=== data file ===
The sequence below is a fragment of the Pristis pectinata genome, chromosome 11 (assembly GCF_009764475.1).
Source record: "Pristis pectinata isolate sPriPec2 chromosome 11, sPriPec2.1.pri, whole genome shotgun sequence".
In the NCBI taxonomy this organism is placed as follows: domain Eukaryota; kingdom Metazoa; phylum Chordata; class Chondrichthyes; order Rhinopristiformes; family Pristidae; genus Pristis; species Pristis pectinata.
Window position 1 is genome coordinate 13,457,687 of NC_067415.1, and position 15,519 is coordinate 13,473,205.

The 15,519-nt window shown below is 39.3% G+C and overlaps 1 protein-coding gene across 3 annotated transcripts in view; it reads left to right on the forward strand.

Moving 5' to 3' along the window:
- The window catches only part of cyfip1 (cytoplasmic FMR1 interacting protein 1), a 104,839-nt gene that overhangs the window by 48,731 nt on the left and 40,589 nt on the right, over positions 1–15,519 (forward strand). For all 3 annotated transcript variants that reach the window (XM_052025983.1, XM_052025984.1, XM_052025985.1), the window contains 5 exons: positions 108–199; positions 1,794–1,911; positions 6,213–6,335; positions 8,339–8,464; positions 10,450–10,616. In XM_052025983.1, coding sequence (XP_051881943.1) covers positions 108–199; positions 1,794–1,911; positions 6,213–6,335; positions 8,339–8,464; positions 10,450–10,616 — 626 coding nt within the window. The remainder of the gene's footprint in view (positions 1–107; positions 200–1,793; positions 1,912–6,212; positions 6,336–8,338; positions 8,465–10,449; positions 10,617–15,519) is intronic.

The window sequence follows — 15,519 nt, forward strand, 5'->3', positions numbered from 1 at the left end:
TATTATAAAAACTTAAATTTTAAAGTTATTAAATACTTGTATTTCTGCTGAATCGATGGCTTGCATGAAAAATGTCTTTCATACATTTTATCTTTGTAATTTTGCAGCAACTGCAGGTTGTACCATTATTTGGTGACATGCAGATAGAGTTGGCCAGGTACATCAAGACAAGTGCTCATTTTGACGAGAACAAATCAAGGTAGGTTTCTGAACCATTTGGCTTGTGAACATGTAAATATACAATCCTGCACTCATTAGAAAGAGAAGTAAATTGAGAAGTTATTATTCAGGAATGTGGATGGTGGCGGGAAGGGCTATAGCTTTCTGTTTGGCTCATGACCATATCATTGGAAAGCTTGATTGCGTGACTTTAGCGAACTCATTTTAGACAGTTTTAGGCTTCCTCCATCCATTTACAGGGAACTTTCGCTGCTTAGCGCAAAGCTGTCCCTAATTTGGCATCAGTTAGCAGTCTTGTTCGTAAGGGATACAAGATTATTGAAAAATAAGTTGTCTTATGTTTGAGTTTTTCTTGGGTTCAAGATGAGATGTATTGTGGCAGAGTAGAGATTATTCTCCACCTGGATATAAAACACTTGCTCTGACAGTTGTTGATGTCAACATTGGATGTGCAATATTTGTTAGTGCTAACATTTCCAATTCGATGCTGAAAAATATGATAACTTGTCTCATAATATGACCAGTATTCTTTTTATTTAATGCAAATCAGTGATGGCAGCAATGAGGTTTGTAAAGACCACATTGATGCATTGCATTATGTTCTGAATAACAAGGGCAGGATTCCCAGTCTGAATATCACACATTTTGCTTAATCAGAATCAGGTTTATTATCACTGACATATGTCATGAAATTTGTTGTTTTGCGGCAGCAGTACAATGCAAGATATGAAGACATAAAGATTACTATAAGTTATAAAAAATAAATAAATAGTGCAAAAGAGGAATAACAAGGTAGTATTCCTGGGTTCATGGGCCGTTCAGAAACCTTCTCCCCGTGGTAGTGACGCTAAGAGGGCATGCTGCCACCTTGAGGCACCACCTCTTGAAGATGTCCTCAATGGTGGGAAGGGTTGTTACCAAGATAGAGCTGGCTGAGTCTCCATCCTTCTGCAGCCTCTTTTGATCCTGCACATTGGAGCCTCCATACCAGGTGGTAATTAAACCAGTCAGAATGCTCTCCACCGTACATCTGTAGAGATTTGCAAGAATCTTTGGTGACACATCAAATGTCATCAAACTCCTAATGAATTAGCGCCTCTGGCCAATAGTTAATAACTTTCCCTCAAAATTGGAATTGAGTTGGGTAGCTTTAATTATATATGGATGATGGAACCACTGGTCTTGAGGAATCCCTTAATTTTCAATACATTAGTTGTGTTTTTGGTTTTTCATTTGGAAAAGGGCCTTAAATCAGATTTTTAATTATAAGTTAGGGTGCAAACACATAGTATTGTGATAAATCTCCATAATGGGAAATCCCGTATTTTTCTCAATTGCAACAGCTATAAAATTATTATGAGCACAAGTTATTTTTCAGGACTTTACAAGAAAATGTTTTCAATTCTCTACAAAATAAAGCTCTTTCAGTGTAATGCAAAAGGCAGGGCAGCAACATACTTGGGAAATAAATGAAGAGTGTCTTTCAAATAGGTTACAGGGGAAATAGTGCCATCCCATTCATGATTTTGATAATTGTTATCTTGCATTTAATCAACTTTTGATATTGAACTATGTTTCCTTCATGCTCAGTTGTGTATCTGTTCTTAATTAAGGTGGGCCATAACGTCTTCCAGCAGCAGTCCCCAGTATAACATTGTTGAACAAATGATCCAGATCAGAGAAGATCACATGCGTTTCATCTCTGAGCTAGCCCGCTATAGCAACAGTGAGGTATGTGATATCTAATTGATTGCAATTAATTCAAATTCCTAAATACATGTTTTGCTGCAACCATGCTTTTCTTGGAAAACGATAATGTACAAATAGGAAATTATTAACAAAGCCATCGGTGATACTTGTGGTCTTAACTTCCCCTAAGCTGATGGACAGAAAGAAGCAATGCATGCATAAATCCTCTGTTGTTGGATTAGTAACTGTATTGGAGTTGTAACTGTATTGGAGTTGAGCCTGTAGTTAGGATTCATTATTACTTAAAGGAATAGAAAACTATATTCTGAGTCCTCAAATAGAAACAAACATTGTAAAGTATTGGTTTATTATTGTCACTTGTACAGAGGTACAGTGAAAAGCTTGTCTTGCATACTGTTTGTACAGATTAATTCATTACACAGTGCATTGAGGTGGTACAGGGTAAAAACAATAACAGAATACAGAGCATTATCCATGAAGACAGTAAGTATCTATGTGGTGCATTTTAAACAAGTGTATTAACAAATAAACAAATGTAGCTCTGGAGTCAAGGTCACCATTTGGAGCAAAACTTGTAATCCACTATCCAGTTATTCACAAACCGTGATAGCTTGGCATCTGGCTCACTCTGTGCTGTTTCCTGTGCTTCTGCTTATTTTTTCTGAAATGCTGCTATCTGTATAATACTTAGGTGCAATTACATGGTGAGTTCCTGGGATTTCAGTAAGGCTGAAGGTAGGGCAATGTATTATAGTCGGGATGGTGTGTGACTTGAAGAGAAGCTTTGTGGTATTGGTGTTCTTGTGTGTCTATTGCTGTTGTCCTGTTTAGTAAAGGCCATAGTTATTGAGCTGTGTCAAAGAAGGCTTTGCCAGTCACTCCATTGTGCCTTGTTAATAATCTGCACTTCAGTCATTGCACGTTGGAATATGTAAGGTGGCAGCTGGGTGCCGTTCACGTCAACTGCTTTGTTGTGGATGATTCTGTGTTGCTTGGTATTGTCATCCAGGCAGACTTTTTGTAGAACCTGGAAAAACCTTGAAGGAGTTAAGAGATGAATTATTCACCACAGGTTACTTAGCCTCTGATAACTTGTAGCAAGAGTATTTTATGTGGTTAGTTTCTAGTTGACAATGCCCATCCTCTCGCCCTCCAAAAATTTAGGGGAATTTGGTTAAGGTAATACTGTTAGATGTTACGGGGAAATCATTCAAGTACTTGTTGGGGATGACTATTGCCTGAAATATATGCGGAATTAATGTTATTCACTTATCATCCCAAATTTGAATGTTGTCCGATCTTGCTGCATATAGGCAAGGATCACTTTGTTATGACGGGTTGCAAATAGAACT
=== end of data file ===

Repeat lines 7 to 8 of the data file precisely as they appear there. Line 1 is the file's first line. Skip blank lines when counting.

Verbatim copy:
- The window catches only part of cyfip1 (cytoplasmic FMR1 interacting protein 1), a 104,839-nt gene that overhangs the window by 48,731 nt on the left and 40,589 nt on the right, over positions 1–15,519 (forward strand). For all 3 annotated transcript variants that reach the window (XM_052025983.1, XM_052025984.1, XM_052025985.1), the window contains 5 exons: positions 108–199; positions 1,794–1,911; positions 6,213–6,335; positions 8,339–8,464; positions 10,450–10,616. In XM_052025983.1, coding sequence (XP_051881943.1) covers positions 108–199; positions 1,794–1,911; positions 6,213–6,335; positions 8,339–8,464; positions 10,450–10,616 — 626 coding nt within the window. The remainder of the gene's footprint in view (positions 1–107; positions 200–1,793; positions 1,912–6,212; positions 6,336–8,338; positions 8,465–10,449; positions 10,617–15,519) is intronic.

The window sequence follows — 15,519 nt, forward strand, 5'->3', positions numbered from 1 at the left end: